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Guest Acquisition vs. Retention: Is the Balance Right at Your B&B?

Posted in Strategies

In all likelihood, your hotel marketing strategy is largely catered to attracting new guests — but does it place enough emphasis on guest retention?

You invest a significant amount of resources into your marketing strategy, so you will want to make sure that it allows you to not only acquire new guests in a variety of market segments, but also retain the guests that book rooms at your property. As you improve your guest retention rates, you won’t have to focus as heavily on guest acquisition.

The good news is, it’s actually easier to retain guests than it is to acquire new ones.

According to Invesp, guests who have booked a room at your property previously are 60-70% more likely to purchase another room, whereas a new guest is only 20% likely to book with you.

If you’re looking to improve your marketing strategy, these tactics can help you strike the right balance between guest acquisition and guest retention:

Reward your previous customers with a B&B loyalty program

B&B loyalty programs play an important role in the travel industry, as travelers are highly motivated by these types of initiatives. Millennial travelers, in particular, appreciate a loyalty program that provides them with discounts, added benefits and exclusive deals. With an effective loyalty program in place, you will encourage your guests to book a room at your small property again. It is a low-cost measure that will produce worthwhile results for your small hotel, particularly as you focus your efforts on guest retention.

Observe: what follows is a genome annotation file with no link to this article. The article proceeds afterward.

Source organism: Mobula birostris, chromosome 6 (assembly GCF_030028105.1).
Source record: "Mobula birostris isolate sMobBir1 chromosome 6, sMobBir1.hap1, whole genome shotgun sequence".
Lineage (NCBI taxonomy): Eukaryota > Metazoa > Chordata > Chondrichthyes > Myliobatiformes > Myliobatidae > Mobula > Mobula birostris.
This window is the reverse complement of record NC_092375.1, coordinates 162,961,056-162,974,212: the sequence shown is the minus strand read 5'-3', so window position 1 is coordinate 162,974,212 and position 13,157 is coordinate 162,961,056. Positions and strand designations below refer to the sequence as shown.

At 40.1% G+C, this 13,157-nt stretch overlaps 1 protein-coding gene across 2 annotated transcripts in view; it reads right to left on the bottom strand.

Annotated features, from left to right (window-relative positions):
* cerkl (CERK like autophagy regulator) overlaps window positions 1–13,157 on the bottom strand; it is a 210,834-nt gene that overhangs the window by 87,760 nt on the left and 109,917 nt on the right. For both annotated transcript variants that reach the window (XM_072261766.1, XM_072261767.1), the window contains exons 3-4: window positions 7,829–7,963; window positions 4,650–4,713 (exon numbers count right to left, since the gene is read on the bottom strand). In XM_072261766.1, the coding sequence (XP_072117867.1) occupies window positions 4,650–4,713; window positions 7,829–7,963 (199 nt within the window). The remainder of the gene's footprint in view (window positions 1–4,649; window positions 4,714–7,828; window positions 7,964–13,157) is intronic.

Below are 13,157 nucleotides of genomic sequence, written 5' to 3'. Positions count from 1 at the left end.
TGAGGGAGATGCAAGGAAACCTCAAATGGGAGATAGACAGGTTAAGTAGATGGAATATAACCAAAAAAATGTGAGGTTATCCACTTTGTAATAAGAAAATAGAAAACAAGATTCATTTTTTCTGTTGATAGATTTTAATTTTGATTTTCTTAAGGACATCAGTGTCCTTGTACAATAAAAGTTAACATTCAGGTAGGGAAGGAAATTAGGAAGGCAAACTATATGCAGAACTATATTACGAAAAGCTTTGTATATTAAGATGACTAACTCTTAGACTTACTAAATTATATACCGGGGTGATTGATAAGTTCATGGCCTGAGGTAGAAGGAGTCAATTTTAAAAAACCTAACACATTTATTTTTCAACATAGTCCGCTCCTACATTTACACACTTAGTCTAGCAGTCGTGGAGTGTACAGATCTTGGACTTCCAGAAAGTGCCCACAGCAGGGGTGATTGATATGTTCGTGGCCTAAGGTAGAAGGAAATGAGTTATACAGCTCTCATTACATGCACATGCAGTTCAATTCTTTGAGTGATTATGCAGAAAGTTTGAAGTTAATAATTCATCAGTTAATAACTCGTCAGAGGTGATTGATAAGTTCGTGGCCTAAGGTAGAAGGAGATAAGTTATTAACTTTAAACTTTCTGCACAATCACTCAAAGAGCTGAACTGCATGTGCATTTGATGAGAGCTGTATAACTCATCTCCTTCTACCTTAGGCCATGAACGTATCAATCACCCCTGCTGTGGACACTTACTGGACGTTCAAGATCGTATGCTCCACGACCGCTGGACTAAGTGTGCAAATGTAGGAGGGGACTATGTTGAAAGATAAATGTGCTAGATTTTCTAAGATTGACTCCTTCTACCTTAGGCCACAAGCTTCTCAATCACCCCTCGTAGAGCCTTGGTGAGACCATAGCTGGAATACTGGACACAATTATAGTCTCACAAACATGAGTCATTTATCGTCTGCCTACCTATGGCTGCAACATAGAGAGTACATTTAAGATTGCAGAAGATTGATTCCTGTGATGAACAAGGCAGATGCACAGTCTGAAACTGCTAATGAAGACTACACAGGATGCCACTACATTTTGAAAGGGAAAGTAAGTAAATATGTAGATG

Offer experiences that allow your property to stand out from the competition in the area.

Guests are often looking for more than an affordable room when they book a stay at a B&B. If you offer premier and authentic experiences, your guests are more likely to remember your property and ultimately book a room there in the future. Cooking lessons, photography tours of the grounds, historical tours, and yoga lessons are just a few offerings you might consider for your property.

Prioritize customer service and offer personalized service that can’t be found anywhere else.

This is a simple effort that doesn’t require a significant investment. Call your guests by name. Remember little tidbits about them. For instance, if a customer comes in with a camera strapped around their neck, offer them information about picture-perfect spots in the area. When guests feel like a welcomed friend rather than just another customer, they will crave more time at your hotel.

When you recognize the importance of guest retention, you can improve the marketing strategy at your small hotel. Not only should it focus on guest acquisition through a variety of distribution channels, but it also should reach out to previous customers to improve guest retention rates.

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